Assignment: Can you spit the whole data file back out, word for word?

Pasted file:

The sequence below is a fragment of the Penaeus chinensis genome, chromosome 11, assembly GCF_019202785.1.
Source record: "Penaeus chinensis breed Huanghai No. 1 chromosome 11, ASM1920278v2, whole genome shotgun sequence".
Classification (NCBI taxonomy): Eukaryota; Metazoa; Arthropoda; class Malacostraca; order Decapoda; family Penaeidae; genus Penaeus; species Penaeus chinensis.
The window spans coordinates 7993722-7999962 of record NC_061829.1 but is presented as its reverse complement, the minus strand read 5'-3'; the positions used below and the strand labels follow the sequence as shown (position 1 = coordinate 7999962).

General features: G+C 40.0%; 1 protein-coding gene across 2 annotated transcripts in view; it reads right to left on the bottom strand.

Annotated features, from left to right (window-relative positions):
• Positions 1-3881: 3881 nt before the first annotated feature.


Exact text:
The sequence below is a fragment of the Penaeus chinensis genome, chromosome 11, assembly GCF_019202785.1.
Source record: "Penaeus chinensis breed Huanghai No. 1 chromosome 11, ASM1920278v2, whole genome shotgun sequence".
Classification (NCBI taxonomy): Eukaryota; Metazoa; Arthropoda; class Malacostraca; order Decapoda; family Penaeidae; genus Penaeus; species Penaeus chinensis.
The window spans coordinates 7993722-7999962 of record NC_061829.1 but is presented as its reverse complement, the minus strand read 5'-3'; the positions used below and the strand labels follow the sequence as shown (position 1 = coordinate 7999962).

General features: G+C 40.0%; 1 protein-coding gene across 2 annotated transcripts in view; it reads right to left on the bottom strand.

Annotated features, from left to right (window-relative positions):
• Positions 1-3881: 3881 nt before the first annotated feature.